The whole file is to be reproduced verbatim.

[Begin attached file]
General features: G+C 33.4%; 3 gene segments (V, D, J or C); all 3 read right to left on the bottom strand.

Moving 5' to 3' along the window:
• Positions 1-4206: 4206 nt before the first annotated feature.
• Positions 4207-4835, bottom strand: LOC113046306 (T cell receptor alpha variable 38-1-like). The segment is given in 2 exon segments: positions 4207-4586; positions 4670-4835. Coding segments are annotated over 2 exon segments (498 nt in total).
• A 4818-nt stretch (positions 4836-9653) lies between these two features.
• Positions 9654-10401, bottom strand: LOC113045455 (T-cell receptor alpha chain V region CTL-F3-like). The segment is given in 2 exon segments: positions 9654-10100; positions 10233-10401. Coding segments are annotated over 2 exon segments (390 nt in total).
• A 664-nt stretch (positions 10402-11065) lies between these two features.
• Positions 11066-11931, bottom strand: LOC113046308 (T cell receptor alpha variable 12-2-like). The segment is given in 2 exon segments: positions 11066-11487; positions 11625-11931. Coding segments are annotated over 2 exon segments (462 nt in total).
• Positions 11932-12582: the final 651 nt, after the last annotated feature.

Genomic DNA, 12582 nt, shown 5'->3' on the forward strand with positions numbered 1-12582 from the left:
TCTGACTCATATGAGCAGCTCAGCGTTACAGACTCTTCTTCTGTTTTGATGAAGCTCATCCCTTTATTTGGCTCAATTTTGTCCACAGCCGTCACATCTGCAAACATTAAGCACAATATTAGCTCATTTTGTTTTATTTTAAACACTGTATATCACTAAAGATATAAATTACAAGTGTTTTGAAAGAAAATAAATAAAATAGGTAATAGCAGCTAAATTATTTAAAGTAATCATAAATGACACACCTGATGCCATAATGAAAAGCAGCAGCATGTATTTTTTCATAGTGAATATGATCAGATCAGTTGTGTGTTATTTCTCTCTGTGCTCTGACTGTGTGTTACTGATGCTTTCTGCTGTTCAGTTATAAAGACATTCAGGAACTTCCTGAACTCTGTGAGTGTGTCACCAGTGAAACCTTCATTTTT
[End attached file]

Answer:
General features: G+C 33.4%; 3 gene segments (V, D, J or C); all 3 read right to left on the bottom strand.

Moving 5' to 3' along the window:
• Positions 1-4206: 4206 nt before the first annotated feature.
• Positions 4207-4835, bottom strand: LOC113046306 (T cell receptor alpha variable 38-1-like). The segment is given in 2 exon segments: positions 4207-4586; positions 4670-4835. Coding segments are annotated over 2 exon segments (498 nt in total).
• A 4818-nt stretch (positions 4836-9653) lies between these two features.
• Positions 9654-10401, bottom strand: LOC113045455 (T-cell receptor alpha chain V region CTL-F3-like). The segment is given in 2 exon segments: positions 9654-10100; positions 10233-10401. Coding segments are annotated over 2 exon segments (390 nt in total).
• A 664-nt stretch (positions 10402-11065) lies between these two features.
• Positions 11066-11931, bottom strand: LOC113046308 (T cell receptor alpha variable 12-2-like). The segment is given in 2 exon segments: positions 11066-11487; positions 11625-11931. Coding segments are annotated over 2 exon segments (462 nt in total).
• Positions 11932-12582: the final 651 nt, after the last annotated feature.

Genomic DNA, 12582 nt, shown 5'->3' on the forward strand with positions numbered 1-12582 from the left:
TCTGACTCATATGAGCAGCTCAGCGTTACAGACTCTTCTTCTGTTTTGATGAAGCTCATCCCTTTATTTGGCTCAATTTTGTCCACAGCCGTCACATCTGCAAACATTAAGCACAATATTAGCTCATTTTGTTTTATTTTAAACACTGTATATCACTAAAGATATAAATTACAAGTGTTTTGAAAGAAAATAAATAAAATAGGTAATAGCAGCTAAATTATTTAAAGTAATCATAAATGACACACCTGATGCCATAATGAAAAGCAGCAGCATGTATTTTTTCATAGTGAATATGATCAGATCAGTTGTGTGTTATTTCTCTCTGTGCTCTGACTGTGTGTTACTGATGCTTTCTGCTGTTCAGTTATAAAGACATTCAGGAACTTCCTGAACTCTGTGAGTGTGTCACCAGTGAAACCTTCATTTTT